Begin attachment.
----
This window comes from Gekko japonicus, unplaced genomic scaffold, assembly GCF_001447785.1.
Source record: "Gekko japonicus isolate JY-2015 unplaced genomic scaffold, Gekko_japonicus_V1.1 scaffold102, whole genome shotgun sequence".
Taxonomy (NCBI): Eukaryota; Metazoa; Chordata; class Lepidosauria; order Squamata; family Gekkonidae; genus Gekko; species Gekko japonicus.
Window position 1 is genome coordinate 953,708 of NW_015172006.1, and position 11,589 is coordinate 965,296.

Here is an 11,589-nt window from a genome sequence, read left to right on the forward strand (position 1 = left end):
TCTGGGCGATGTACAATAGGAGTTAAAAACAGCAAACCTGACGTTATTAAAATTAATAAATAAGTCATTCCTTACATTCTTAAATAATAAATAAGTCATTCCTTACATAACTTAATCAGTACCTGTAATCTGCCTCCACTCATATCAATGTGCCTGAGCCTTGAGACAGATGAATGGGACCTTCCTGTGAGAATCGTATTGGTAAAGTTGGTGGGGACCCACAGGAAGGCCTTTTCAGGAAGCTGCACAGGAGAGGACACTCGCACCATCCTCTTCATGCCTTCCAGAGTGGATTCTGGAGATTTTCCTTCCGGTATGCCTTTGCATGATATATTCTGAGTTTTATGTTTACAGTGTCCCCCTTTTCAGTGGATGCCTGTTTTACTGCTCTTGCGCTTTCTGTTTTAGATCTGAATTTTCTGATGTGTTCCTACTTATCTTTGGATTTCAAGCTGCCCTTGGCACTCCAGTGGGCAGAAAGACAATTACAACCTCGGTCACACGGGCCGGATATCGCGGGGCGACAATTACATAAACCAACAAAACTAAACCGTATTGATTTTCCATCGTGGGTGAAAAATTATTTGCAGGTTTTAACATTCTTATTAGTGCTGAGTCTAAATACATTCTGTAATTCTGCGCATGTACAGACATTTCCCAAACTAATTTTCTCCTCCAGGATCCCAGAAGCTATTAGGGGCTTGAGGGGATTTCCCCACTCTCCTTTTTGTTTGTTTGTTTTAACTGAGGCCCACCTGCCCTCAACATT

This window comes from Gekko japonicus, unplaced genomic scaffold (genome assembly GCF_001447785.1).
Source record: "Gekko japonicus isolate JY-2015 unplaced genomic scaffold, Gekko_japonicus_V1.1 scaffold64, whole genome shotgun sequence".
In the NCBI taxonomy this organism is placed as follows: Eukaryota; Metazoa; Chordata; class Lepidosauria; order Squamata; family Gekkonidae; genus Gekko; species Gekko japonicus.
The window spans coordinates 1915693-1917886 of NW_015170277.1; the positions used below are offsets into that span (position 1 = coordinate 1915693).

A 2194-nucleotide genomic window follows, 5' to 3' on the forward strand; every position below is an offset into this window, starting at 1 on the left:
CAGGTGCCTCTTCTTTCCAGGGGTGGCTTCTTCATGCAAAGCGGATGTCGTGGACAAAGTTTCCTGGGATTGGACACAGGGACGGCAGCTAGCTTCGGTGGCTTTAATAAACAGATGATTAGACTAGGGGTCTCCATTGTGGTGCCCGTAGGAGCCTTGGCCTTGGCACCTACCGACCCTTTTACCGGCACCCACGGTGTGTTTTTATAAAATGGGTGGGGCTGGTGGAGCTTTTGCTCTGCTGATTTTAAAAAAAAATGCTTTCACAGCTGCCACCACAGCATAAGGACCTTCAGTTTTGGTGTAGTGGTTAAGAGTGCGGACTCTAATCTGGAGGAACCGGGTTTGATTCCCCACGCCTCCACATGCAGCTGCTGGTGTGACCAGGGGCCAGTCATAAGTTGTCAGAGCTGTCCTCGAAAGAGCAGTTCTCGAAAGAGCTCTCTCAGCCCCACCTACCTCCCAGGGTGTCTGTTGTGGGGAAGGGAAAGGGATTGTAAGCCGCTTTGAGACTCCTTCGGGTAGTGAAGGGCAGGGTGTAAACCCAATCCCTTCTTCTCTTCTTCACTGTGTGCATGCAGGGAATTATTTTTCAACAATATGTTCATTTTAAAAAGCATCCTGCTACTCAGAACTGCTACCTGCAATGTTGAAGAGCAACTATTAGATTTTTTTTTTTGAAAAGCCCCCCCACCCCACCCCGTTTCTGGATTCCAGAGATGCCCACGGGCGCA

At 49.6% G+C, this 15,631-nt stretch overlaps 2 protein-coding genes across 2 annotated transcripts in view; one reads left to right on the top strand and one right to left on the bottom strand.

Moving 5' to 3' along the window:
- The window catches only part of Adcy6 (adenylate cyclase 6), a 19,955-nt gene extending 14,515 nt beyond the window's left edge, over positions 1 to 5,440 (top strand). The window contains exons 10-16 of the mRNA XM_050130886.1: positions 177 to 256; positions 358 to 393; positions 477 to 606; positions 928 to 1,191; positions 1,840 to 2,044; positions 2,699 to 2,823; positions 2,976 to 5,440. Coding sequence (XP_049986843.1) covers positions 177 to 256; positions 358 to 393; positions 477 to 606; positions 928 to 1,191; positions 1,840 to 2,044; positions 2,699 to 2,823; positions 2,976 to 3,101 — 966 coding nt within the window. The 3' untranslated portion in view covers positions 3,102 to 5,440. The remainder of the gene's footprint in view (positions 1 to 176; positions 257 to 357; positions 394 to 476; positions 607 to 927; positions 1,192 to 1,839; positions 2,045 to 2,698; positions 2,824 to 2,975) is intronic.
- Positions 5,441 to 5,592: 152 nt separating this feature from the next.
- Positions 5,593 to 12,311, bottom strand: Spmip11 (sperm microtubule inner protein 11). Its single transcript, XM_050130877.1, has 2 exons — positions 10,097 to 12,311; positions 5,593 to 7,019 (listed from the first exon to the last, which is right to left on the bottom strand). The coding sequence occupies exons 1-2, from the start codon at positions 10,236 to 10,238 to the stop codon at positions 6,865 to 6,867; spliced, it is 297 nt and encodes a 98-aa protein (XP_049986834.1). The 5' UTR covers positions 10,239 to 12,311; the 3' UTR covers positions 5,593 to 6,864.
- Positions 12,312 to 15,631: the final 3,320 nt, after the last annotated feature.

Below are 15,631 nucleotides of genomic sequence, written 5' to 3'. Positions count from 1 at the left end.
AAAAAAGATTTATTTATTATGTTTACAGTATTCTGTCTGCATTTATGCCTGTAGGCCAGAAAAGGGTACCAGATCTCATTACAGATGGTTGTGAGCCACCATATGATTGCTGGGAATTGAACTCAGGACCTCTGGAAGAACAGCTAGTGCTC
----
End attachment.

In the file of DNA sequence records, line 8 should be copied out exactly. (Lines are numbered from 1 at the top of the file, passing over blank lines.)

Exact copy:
Source record: "Gekko japonicus isolate JY-2015 unplaced genomic scaffold, Gekko_japonicus_V1.1 scaffold64, whole genome shotgun sequence".